The next morning, Papa groggily wakes up in the front seat of his Chevy and finds a near-empty flask bottle of booze. The label looks familiar, but I can’t identify the brand, though it appears to be two words that begin “Su… Br…”
How to Get the Look
Steve McQueen’s established uniform as Ralph Thorson in The Hunter is an olive nylon MA-1 bomber jacket, Lee jeans, big gold belt buckle, Rolex Submariner, and tan JOX sneakers.
- Sage green nylon Alpha Industries MA-1 bomber jacket with knit collar, knit cuffs, knit blouson-style waistband, zip-up front with long black pull tab, slanted set-in side pockets with single-snap flaps, zip-up utility pocket on left sleeve, and two back darts
- Blue-on-navy plaid flannel shirt with front placket, breast pocket, and button cuffs
- Lee jeans in medium-light blue denim with belt loops, zip fly, and standard five-pocket layout
- Brown leather belt with brass oval-embossed buckle
- JOX by Thom McAn tan suede and canvas cross-country sneakers with brown accents and brown laces
- Dark navy cotton tube socks
- Rolex Submariner 5512 with stainless steel case, black bezel and dial, and stainless “Oyster” bracelet
Alpha Industries and Lee are still going strong today, and you can replicate McQueen’s look in The Hunter with:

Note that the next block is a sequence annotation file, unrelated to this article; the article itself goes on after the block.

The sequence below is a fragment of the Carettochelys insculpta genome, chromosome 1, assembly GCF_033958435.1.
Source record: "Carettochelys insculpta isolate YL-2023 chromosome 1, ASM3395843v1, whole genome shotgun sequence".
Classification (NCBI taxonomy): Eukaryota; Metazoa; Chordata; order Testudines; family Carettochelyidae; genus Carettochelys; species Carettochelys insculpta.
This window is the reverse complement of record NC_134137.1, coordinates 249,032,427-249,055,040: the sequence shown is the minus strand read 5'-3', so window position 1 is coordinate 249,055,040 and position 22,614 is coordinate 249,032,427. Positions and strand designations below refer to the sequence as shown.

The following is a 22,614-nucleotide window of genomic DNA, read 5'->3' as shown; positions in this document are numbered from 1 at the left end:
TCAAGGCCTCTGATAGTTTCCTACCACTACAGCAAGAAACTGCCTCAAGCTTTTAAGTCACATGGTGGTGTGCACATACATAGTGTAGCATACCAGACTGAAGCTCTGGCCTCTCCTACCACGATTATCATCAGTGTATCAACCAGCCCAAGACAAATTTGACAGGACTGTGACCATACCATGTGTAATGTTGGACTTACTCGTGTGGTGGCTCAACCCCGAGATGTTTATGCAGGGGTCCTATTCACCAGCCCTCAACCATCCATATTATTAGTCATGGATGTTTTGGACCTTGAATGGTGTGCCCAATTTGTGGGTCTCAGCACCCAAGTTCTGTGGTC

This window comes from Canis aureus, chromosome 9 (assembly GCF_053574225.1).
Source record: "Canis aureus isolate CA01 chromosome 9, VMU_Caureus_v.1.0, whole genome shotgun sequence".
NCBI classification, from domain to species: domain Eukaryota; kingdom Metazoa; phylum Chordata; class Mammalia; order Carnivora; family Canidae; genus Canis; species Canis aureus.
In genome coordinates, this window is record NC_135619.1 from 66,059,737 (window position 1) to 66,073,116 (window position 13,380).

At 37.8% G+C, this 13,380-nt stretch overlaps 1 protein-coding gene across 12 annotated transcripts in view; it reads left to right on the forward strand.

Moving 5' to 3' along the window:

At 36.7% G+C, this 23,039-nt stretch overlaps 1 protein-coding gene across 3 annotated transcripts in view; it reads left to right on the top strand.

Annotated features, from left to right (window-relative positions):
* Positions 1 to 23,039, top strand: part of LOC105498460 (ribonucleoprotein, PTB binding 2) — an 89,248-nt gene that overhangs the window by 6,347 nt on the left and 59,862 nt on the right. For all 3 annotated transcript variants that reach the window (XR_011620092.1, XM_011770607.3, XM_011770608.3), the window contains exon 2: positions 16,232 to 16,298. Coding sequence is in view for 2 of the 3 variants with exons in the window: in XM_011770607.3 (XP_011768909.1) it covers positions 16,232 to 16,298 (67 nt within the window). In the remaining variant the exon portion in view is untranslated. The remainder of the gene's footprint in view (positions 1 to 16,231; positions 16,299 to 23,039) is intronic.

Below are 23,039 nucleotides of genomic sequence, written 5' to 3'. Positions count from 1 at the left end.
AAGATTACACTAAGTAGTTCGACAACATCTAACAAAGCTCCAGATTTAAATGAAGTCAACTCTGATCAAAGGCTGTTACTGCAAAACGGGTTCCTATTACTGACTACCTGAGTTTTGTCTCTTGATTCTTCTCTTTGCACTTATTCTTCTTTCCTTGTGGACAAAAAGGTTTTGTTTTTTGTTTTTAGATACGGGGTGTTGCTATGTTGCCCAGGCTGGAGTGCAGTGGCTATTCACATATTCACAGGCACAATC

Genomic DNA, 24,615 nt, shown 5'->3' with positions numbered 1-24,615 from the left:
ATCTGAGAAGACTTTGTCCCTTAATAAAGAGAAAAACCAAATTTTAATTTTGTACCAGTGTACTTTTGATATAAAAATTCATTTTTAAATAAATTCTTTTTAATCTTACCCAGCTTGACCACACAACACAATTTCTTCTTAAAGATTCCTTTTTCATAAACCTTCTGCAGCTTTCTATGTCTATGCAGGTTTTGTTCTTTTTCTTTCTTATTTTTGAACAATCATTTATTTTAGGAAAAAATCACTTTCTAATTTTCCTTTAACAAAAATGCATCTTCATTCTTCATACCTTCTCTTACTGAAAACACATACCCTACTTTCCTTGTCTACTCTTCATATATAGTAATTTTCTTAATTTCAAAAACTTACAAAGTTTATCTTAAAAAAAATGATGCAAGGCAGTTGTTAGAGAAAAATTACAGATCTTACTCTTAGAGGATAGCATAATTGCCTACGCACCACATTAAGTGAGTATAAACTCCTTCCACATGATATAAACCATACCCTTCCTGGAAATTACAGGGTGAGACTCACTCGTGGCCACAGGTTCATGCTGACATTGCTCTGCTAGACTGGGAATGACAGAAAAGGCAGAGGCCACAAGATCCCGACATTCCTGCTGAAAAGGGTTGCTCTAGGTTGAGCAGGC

- Alpha Industries MA-1 Flight Jacket in “sage green” (Amazon and for $150 at alphaindustries.com)
- Lee Regular Fit Straight Leg Jeans in “vintage stonewash” heavyweight denim, 100% 13 oz. cotton (Amazon and for $44 at lee.com)
Papa Thorson keeps his Chevy’s trunk full of firearms, but his preferred sidearm is a tried-and-true M1911A1 pistol that he typically carries in the left inside pocket of his bomber jacket.
The venerable M1911 series certainly fits Papa’s preference for older items. The weapon was developed in the early 20th century by legendary firearms designer John Browning, first entering U.S. military service in 1911 as its designation implies. A slightly modified design, the M1911A1, was adapted in 1924 and it is this model most commonly seen.
McQueen had previously been armed with 1911 series pistols in one of his first starring roles, The Great St. Louis Bank Robbery (1959), and in The Getaway (1972) when he carried a Colt Government pistol that alternated with a Star Model B for scenes where the weapon needed to be fired.
Beretta 950 Jetfire
Ralph Thorson also keeps a nickel-plated Beretta 950 Jetfire subcompact semi-automatic pistol in his bedside table, which he briefly demonstrates and hands off to his girlfriend Dottie (Kathryn Harrold) after his life has been threatened.
The Beretta Jetfire makes a brief appearance toward the end of the film when Thorson tapes it to his left ankle for an encounter with the deranged Rocco Mason.
Taping a pistol is a common movie trope, but it’s slightly more realistic when used for a subcompact pistol like the Beretta Jetfire which weighs no more than 9.9 ounces when unloaded.
Do Yourself a Favor and…
Buy the movie, and – if you’re interested in remembering McQueen the way he would want to be remembered – check out William Claxton: Steve McQueen for a dazzling photographic account of the iconic actor at his coolest.
I’m getting too old for this shit.